Air Canada (AC, Montréal Trudeau) has taken redelivery of C-FPCA (msn 24306), its first B767-300(ER) to have been converted into a dedicated B767-300(ERBDSF) freighter .

The jet was ferried from Tel Aviv Ben Gurion, where it had been worked on by Israel Aerospace Industries, back to Toronto Pearson, via Shannon, on December 5, 2021, Flightradar24 ADS-B data shows. It has yet to be deployed into revenue service. The 32.7-year-old aircraft was operated by Canadian Airlines and Air Canada in a passenger configuration through March 2020 and was retired when the COVID-19 pandemic began. It is now owned by Cargo Aircraft Management following a sale/lease-back transaction.

Sistership C-FTCA (msn 24307) remains in Tel Aviv airport and is expected to redeliver to the airline before the end of the year.

The ch-aviation schedules module shows Air Canada plans to deploy C-FPCA into service imminently deploying it out of Toronto to Frankfurt Int'l, Miami Int'l, Quito Int'l, and Lima Int'l initially. Services to México City Int'l, Guadalajara, and San Juan Luis Muñoz Marin are due to follow in January 2022.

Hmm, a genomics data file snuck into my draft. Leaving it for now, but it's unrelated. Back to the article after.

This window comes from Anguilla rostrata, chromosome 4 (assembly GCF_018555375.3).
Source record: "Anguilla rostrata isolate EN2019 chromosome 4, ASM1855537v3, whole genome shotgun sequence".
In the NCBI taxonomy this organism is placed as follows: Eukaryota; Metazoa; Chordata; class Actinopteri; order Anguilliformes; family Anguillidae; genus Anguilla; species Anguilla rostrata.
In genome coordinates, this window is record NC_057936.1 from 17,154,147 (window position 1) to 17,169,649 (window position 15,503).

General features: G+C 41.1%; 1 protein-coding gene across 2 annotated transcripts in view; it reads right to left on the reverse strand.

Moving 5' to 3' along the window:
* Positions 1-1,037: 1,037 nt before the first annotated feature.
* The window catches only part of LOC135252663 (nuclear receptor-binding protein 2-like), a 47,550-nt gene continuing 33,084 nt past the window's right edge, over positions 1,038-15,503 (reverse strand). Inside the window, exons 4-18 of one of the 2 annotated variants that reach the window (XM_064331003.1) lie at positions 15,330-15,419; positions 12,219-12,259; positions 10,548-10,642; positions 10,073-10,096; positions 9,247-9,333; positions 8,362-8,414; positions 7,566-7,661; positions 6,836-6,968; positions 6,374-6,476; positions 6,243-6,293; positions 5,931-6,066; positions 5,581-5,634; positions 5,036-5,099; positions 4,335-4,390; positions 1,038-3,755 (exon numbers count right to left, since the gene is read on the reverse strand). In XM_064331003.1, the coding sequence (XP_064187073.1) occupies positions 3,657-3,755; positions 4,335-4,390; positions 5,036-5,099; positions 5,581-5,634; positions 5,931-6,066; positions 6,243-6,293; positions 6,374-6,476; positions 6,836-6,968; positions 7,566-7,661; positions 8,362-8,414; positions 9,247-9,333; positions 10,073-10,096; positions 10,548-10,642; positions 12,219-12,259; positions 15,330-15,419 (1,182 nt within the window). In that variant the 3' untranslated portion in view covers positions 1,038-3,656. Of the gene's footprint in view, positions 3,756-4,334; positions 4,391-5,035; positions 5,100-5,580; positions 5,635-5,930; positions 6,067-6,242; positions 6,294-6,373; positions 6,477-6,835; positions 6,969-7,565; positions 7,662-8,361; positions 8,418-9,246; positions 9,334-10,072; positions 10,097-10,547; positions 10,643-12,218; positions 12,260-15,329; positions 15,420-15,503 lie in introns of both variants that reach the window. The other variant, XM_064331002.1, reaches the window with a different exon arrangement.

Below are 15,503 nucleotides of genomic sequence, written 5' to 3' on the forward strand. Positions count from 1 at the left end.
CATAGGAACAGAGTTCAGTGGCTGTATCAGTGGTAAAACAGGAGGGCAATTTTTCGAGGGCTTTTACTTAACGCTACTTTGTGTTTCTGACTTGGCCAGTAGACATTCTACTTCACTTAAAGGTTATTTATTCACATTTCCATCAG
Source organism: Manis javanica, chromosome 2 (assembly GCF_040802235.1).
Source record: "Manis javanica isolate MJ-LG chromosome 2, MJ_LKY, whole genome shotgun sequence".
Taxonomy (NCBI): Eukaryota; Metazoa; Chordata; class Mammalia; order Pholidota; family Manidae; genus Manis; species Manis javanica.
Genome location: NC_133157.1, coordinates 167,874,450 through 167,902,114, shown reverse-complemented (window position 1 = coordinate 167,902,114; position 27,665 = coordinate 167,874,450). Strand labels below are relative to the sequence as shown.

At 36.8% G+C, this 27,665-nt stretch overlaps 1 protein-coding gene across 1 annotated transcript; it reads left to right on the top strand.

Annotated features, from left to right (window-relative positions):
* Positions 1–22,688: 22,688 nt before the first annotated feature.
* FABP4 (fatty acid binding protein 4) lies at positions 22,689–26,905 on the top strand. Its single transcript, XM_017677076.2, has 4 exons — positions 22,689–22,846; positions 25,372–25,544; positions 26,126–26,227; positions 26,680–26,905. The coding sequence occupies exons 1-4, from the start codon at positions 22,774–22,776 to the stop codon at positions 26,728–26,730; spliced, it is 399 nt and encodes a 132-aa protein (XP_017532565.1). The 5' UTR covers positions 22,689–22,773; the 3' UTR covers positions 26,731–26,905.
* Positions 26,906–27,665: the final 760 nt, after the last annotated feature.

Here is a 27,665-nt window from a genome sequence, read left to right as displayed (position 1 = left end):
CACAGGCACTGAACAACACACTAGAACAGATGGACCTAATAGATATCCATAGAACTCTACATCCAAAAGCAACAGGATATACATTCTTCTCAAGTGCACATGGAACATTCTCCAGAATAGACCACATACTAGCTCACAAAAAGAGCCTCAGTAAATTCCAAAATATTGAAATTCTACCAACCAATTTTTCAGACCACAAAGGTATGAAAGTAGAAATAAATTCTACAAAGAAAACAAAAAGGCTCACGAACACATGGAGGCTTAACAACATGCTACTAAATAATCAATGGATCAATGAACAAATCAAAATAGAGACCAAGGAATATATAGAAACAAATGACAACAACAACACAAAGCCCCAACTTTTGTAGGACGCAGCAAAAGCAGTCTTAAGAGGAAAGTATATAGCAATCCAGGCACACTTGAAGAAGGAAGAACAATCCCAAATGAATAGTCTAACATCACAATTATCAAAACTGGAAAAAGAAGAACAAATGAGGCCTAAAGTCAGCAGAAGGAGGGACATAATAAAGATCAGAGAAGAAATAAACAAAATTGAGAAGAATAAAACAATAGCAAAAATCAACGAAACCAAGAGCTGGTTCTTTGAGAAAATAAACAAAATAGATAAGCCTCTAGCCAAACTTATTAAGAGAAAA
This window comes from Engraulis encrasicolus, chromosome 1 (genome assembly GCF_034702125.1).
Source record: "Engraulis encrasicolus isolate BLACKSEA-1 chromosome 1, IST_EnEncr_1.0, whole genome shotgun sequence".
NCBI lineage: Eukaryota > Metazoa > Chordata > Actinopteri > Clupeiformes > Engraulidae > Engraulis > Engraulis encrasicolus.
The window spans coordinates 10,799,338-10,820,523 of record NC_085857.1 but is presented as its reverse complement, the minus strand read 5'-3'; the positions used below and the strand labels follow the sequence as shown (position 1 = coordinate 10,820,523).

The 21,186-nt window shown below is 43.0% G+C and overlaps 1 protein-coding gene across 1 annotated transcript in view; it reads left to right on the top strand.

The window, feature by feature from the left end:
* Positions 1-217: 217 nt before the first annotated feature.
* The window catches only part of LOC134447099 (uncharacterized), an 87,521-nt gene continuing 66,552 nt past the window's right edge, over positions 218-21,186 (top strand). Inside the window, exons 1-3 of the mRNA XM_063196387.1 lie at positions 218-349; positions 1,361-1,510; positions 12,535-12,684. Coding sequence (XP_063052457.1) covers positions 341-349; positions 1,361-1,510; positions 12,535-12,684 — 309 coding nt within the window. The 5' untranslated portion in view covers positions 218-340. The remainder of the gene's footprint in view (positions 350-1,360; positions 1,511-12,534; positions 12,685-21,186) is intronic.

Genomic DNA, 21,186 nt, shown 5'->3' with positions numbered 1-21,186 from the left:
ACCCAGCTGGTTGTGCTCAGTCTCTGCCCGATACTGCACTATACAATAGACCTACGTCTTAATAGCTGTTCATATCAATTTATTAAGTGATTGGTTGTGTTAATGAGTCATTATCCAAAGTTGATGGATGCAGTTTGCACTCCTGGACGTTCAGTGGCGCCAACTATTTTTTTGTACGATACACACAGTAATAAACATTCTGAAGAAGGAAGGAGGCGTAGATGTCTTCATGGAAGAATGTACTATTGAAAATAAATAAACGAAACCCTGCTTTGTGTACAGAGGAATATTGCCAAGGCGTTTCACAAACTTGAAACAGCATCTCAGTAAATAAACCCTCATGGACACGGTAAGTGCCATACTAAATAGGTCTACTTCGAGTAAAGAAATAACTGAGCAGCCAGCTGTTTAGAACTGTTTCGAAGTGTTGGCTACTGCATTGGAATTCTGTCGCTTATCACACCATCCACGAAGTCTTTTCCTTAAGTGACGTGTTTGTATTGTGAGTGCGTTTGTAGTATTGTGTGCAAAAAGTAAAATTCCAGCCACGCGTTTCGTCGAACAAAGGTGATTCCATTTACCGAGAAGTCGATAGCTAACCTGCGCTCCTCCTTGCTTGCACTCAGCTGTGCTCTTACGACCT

Air Canada plans to add at least seven converted B767-300(ER)s in total. The carrier recently launched a CAD16 million Canadian dollar (USD12.5 million) investment to expand its cargo facilities in Toronto.

Historically, Air Canada has operated multiple dedicated freighters (including under its pre-1965 brand of Trans-Canada Airlines) but retired most of them by the end of the 1990s. The ch-aviation fleets history module shows its last freighter - a combi - was B737-200(C) C-GNDU (msn 22877), which was retired in 2002.

During the COVID-19 pandemic, the airline has been operating A330-300s and B777-300(ER)s for cargo-only flights. Air Canada no longer operates passenger B767-300(ER)s although its low-cost subsidiary, Air Canada rouge (RV, Toronto Pearson), still has ten of the type, mostly inactive and slated for retirement.

Editorial Comment: The msn of the two aircraft have been corrected. - 08.12.2021 - 14:57 UTC